DETROIT -

Local 4 is inside federal court as Judge Steven Rhodes presides over a status conference in Detroit's Chapter 9 bankruptcy case.

Complete coverage: Detroit Bankruptcy

10 a.m.

There are about 30 people inside the courtroom. Those inside the courtroom are not showing many facial expressions. Judge Rhodes is doing most of the talking. He wants to get right to the point - focusing on courtroom deadlines.

10:05 a.m.

Judge Rhodes told the courtroom the courts role in this case is to resolve legal issues the parties raise as the city movies through process. He said there are two main challenges we can expect the city to face: Establish that it is eligible if it meets that challenge and to establish plan that meets requirements

He said the parties may present other issues to the court: Whether to approve cities assumption and rejection to contracts and whether to approve of certain settlements. Judge Rhodes will determine what dates and deadlines to set as the case comes to a conclusion whatever it may be. He requested input from attorneys as well as their full cooperation. He said he recognizes and appreciates public interest and facilitate to the greatest extent possible

Judge Rhodes emphasized in this chapter 9 case the city has elected and appointed officials and officers remain in full control of the city and its main operations and as a result court has no role to play in managing or running the city. He said any complaints should be continued to be directed to the city and there is nothing the court can do about those matters. He said Chapter 9 states it is the role of the city to see if the city meets requirements for Chapter 9 - but not the responsibility of the city to dictate.

Read:Detroit's bankruptcy judge releases proposed deadlines in case

10:24 a.m. 

David Heiman addresses the court. He is a bankruptcy and restructuring attorney and has played a key role in many of the largest Chapter 11 and out-of-court business restructuring in the United States.

Heiman: We all know we are in a very serious situation here, so rather than drag everybody through the blow by blow… would like to refer the court to the declaration.. pgs 52-73. There has been a significant effort into preparing that and was followed up by meetings with creditors. Proposal 128 pages made public on the city website for all to see and from our standpoint we feel we have done our best to lay open the relevant aspect to the city’s finances to everyone. We have had discussions in the last week and scheduled for next week. In terms of the status of discussions it is clear there are differences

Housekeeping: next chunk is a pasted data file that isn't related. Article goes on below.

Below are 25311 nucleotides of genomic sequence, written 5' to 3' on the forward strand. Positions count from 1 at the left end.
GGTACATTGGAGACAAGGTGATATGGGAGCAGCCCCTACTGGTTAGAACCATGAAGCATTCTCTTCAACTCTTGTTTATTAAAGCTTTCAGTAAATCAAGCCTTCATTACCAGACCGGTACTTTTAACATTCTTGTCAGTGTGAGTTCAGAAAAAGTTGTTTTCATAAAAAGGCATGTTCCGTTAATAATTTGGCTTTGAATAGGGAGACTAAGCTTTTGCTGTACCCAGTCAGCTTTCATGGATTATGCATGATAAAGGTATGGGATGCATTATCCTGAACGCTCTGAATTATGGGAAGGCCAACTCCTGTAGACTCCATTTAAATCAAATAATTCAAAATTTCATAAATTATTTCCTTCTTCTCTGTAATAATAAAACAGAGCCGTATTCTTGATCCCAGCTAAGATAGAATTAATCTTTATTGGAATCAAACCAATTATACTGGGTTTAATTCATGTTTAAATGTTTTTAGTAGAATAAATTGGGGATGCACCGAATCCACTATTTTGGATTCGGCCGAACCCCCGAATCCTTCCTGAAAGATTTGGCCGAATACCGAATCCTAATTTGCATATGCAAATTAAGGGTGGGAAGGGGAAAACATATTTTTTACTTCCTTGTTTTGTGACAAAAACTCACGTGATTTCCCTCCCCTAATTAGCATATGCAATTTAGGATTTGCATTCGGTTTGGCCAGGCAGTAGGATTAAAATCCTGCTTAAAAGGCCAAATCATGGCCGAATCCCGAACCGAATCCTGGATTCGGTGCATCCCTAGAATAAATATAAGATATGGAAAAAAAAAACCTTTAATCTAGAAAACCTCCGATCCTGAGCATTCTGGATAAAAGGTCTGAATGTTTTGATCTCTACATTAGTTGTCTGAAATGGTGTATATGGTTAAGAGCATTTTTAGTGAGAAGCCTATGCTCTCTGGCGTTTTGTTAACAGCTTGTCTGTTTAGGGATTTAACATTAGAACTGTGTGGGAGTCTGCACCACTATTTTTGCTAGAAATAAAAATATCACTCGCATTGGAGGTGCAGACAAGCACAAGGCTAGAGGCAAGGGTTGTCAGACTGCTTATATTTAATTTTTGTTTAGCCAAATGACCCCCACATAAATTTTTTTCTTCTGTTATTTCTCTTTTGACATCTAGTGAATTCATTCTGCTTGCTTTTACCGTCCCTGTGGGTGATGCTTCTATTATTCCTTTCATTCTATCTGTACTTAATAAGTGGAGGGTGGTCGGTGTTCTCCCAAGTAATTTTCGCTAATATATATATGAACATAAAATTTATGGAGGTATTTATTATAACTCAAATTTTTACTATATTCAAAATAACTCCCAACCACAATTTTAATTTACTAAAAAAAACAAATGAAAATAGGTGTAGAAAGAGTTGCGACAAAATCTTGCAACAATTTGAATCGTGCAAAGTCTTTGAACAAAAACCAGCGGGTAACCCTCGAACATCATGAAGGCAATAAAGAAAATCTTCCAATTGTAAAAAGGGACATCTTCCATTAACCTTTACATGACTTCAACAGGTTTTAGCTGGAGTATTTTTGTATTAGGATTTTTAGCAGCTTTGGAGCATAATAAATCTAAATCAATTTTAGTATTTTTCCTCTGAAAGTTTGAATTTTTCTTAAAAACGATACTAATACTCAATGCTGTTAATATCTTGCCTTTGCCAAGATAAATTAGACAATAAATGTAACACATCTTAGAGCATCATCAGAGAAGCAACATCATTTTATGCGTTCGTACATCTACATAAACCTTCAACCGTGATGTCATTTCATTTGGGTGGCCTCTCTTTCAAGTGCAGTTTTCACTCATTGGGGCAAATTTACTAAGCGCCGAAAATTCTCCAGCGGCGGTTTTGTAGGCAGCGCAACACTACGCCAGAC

Differences aren't surprising in terms of the limited resources that the city has available. There was a proposal made and it is out on the table.

We are continuing to talk. We will hopefully continue to talk everyday as we attempt to get through this case. There are significant differences, which are based on our limited resources to pay our creditors and their perspective to complaints

How to Reach differences:

By Orr’s team of professionals to make himself available..

I believe we have had constructive discussions that have been civil and friendly and when it comes to the point when saying how do you view our proposal? No one likes it

We welcome the idea of mediation because there are very serious issues here, we have limitation.. we would like to talk to creditors consistently

Proposed dates and deadline - schedule for resolution of eligibility

1.     Did the city negotiate in good faith?

2.     Did the governor properly authorize in light of what is argued to be the constitutional protection of rights

Rhodes- does anyone see any other eligibility issues?

10:35 a.m.

Many representatives in the courtroom seem to be concerned about some an August 29th hearing deadline that has been suggested - saying there just isn't enough time to prepare.

11:29 a.m.